We will do more work electronically. Boys are uncomfortable to put ideas down in an indelible manner – I think this is why so many of them still prefer working in pencil. Electronic work allows them to change what they are saying as often as they like. In the coming year I would like to do away with paper as much as possible.
After all the research I have done, I made a rookie error. I thought all the boys would all respond in the same way to what was happening in class. Since most boys prefer groups, most boys prefer noise, most boys prefer collaboration and most boys prefer visual and kinesthetic learning, that is how I started teaching. Of course, some boys don’t. And a few of them got lost in all the noise and excitement.
Next year they will have a choice. The classroom will be more clearly divided and they can choose where they want to work. In the ‘quiet corner’ (I will have to find a better name!) boys can work individually. They will also be able to use their iPods to block out distractions.
More will be expected of the boys next year. I learnt very late that they respond to high expectations. I accepted excuses for work that was not done well enough, and for grades that were not good enough, because I was still comparing them to the girls in the class next door. For every test and exam my first response was to find out what the girls’ average was. The girls next door will not be our problem in the coming year. I will emphasise every boy’s responsibility to do his very best in every single task they are given. My next task is to keep better track of each boy’s individual performance, rather than paying attention to an overall average. It works on the sports field, and I will expect the same attitude in my classroom. I want to keep track of each boy’s individual scores, not their averages, but for the skills they are learning. It will take some doing and I will need to learn new ways of analysing marks, but for every task I want to give the each of the boys an ‘analytical score’ and an ‘interpretation’ score. I will even have a ‘recall’ score, for things like remembering grammar rules and details from novels. Our aim will be to improve these scores individually, rather than worry about class averages.
Me: Why don’t more teachers want to get involved with this?
Melani: There are some good reasons for not separating the classes. It is so easy to create the impression that boys need extra help, which can exacerbate the problem. It seems sexist to treat the two genders differently. At first glance, you seem to be perpetuating gender stereotypes.
It is also more difficult to teach only boys. You have to change everything you do. I had to change the way I speak, the way I listen, the way in which I present work and the way in which I structure my lessons. I even had to change the physical appearance of my classroom (making sure that there were few posters in the front, re-organising the posters so that the colours don’t clash, etc.).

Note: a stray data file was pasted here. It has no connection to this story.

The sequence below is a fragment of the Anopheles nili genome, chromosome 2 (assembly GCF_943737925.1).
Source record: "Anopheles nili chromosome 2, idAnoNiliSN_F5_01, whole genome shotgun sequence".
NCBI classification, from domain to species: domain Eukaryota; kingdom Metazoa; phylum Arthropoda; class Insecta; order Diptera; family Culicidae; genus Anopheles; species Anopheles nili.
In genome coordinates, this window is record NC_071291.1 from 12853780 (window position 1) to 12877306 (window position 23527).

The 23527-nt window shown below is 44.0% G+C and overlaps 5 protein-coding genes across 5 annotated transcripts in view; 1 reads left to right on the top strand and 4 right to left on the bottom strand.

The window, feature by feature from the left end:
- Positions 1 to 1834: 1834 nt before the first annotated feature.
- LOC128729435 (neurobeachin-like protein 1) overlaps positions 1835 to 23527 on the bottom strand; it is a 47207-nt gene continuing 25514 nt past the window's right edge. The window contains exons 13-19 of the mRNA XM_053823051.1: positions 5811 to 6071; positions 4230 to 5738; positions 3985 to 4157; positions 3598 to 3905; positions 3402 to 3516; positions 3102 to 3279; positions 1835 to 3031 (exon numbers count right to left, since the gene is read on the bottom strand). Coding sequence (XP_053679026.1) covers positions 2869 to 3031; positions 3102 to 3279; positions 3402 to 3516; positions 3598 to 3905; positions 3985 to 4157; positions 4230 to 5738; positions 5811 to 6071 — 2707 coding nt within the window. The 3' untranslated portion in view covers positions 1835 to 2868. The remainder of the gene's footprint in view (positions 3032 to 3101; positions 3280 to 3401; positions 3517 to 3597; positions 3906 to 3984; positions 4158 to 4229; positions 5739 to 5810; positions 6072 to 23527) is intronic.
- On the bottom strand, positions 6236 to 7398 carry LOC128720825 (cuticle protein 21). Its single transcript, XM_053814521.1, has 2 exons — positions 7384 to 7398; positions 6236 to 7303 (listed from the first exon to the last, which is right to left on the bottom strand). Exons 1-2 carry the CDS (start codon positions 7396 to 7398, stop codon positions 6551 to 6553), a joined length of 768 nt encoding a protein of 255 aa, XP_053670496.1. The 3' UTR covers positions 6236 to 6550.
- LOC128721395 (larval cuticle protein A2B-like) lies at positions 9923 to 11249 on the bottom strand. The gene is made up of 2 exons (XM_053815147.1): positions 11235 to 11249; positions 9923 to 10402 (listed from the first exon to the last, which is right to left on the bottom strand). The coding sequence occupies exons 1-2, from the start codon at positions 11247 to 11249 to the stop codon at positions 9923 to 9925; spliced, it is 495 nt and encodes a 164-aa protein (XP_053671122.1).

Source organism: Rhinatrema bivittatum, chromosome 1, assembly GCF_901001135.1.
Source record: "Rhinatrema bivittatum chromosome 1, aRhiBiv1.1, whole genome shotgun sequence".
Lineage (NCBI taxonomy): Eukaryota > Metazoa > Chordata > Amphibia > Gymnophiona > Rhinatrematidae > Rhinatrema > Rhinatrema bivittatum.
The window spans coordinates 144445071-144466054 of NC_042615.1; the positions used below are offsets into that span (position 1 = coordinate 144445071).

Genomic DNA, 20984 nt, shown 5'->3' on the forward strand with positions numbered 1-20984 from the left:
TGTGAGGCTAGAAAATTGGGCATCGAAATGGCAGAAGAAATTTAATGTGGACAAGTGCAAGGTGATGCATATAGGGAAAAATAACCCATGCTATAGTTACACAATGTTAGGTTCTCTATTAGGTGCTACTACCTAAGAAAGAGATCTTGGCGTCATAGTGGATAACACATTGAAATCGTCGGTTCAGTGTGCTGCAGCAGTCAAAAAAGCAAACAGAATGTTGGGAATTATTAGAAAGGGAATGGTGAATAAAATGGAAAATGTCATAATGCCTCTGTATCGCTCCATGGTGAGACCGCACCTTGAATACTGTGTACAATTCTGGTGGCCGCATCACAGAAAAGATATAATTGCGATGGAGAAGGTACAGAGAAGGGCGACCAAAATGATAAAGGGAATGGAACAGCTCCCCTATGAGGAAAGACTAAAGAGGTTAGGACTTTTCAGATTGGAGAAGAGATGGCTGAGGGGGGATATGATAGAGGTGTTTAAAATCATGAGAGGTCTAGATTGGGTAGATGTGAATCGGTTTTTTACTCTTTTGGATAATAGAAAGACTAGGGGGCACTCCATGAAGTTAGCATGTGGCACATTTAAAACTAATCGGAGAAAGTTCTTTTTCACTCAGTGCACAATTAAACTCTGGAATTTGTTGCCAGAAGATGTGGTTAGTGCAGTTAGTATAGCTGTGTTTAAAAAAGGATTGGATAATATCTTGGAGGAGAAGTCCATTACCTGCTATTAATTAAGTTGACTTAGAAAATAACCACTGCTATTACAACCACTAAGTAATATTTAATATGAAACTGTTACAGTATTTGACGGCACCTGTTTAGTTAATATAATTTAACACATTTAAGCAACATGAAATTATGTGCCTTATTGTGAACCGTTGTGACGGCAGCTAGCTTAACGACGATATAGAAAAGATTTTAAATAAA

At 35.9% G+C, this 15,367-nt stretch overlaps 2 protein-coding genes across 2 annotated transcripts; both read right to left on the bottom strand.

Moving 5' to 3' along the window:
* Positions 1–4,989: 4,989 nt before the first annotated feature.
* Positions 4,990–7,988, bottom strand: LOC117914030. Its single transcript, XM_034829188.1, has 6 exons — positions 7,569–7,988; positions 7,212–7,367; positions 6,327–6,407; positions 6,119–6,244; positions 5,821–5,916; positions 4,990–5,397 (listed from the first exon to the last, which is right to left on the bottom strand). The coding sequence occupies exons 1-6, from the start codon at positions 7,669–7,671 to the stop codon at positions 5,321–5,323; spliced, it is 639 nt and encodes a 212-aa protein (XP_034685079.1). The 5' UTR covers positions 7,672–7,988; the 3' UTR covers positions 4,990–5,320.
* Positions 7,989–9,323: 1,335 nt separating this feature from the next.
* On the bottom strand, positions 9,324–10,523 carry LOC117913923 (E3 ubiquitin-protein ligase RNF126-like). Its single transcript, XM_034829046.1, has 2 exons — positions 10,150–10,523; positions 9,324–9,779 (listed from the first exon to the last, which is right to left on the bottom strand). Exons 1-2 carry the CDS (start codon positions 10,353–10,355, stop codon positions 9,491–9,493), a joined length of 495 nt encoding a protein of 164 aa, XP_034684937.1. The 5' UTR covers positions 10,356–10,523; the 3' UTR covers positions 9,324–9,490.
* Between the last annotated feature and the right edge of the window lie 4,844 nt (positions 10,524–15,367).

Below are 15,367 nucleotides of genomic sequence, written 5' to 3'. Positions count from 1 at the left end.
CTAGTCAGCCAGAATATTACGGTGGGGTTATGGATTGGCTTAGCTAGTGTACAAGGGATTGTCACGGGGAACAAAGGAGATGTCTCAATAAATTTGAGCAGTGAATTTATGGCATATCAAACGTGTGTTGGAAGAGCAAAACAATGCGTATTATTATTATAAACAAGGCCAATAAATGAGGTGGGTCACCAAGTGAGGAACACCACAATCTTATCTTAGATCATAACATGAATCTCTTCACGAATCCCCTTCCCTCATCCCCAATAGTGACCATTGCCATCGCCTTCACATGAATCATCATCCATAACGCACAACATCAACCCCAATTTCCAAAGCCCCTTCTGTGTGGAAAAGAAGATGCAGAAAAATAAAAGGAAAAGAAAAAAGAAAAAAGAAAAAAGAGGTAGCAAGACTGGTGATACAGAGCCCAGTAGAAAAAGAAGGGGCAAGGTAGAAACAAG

There is still a part of me that believes that we should be able to teach our boys properly in mixed classes. And the majority of teachers will agree. I have learnt that it is actually easier to teach only boys, but the perception is still that it will do more harm than good.
Added to this, the girls are still seen as the ‘good’ kids, and most of our problems are from boys. It just seems like an insurmountable task to be faced with a class full of ‘problems’. Since most of the discipline problems teachers experience are from boys, combining classes will mean that you have to combine a number of these boys, who are often carefully separated, in the same class. You end up with classes where about half the kids have either discipline problems, learning difficulties or other problems. The fear is that the stronger boys, your ‘A candidates’, will get lost in the noise.
Sadly, most teachers just cannot see the immense benefits that come from splitting the classes.
Me: What have other schools experienced who have tried the same thing?
Melani: There is very little information available for schools in South Africa, so most of what I have been able to find is from other schools around the world. My impression is that results are very mixed. Some schools have been able to implement similar programmes with great success. Boys are happier and their overall results have improved.
All schools did not find the same effects, though. I have spoken to a teacher locally who was involved with a similar programme at primary school level. It was abandoned because the teachers could not make the necessary changes, and the boys were told that they were too noisy, too boisterous, and eventually that they were ‘dumb’ for not performing at the same level as the girls.